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Architecture

A site’s architecture should be based on its goals and purposes. This means the guidance here should be adapted to different sites and situations.

Modular or component architecture

When using a modular or component architecture, every page is broken into a series of modular components. There are two sets of these components: components and modules. The architecture starts out with basic HTML element rules: HTML, p, a, form, etc tags that than have components and modules written on top of them. Components are very basic structure such as buttons, blurbs, navs, and positioning structures like insets, island, and enclosure. From here, modules are built with these components. This architecture also attempts to keep the specificity trend in an upwards curve as you move down in the file (more on this to come).

  • Start with an elements file for all tag rules (a, h1-h5, p, *, html, body).
  • Create component files for each structural element, such as buttons, navs, etc. These are mainly class-based and use BEM or another naming scheme.
  • Create more specific structure with modules. For instance, if the logo image and text needs very specific treatment, use a module.
    • Build modules from components through mixins, extends, and HTML.
    • Modules can have higher specificity, it’s fine to use deeper nesting.
  • Have an overrides file or folder comprised of global rules that are meant to override components and modules.
    • These can be generic utilities.
    • A good thing to put here are breakpoint-specific rules, such as hiding something at small breakpoints.

File structure

_elements.scss
_mixins.scss
_typography.scss
_util.scss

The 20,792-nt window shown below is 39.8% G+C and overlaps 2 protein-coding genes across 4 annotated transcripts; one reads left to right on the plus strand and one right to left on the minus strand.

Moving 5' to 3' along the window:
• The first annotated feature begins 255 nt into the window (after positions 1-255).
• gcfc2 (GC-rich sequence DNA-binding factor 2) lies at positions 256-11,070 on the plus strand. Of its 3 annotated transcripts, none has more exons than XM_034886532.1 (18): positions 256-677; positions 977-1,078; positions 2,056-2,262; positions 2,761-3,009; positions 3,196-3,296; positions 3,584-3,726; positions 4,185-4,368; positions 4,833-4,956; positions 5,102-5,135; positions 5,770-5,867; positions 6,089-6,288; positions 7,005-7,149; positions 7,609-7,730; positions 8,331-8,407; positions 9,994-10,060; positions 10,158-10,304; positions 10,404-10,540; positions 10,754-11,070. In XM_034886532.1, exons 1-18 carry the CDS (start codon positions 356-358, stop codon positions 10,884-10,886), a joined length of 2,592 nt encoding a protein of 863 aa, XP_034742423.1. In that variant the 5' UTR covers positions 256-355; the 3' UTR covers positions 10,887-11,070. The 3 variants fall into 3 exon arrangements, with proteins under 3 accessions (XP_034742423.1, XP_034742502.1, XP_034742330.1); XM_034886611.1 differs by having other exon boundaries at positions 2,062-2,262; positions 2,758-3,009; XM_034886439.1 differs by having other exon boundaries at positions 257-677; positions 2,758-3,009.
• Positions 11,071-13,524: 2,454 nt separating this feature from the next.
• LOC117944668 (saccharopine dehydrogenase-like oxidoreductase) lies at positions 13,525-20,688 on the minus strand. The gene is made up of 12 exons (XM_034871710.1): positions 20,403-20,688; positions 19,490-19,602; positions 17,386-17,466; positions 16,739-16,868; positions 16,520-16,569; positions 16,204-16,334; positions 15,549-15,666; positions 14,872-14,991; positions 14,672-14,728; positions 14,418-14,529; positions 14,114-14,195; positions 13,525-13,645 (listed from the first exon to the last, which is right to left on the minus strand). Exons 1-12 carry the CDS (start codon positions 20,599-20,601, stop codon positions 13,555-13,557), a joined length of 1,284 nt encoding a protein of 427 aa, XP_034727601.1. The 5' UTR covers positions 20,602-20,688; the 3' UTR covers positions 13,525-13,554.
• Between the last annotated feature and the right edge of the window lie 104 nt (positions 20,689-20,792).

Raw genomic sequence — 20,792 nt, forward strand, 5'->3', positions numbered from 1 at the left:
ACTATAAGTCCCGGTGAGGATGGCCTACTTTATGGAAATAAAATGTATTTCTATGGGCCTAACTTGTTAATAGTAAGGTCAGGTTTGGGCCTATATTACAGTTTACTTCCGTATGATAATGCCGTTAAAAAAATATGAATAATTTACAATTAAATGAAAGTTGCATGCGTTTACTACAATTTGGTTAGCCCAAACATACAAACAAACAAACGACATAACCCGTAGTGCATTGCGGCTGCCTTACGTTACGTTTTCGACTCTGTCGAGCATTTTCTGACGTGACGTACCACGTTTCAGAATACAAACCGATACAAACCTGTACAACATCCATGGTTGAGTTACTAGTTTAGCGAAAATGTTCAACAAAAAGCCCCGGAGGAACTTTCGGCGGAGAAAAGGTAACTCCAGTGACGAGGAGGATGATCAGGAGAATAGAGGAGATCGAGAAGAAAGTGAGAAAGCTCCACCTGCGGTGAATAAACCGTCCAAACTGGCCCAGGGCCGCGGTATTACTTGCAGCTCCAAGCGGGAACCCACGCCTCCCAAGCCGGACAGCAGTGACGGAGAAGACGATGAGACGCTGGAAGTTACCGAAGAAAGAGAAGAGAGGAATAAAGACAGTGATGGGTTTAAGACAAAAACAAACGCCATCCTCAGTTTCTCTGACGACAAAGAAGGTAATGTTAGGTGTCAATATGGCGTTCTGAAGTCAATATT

_vars.scss
component/_blurb.scss
component/_button.scss
component/_island.scss
component/_sub_nav.scss
module/_logo.scss
module/_progress_bar.scss
lib/bourbon.scss
lib/neat.scss
_overrides.scss

For the util, typography, elements, and overrides files, once they grow too large (300 lines or more) in size, split them into their own folder with sub files.

elements/_all.scss
elements/_p.scss
elements/_h.scss
typography/_body.scss
typography/_links.scss
overrides/_breakpoints.scss
overrides/_util.scss
util/_center.scss
util/_clearfix.scss

Importing

As you likely know, CSS rules that are later in the file override earlier rules. This means Sass imports can be used to control inheritance and specificity.

  • Start with base elements.
  • Move to single nested classes and utils.
  • Move next to more specific classes, often with nesting.
  • Move next to overrides, possibly with !important rules.
  • Import alphabetically.
  • Only modify import order for groups of files, not specific files.
// Bad
@import 'module/logo';
@import 'component/mask';
@import 'component/button'; /* Has to be imported after "mask" */

// Good
@import 'component/button';
@import 'component/mask';
@import 'module/logo';
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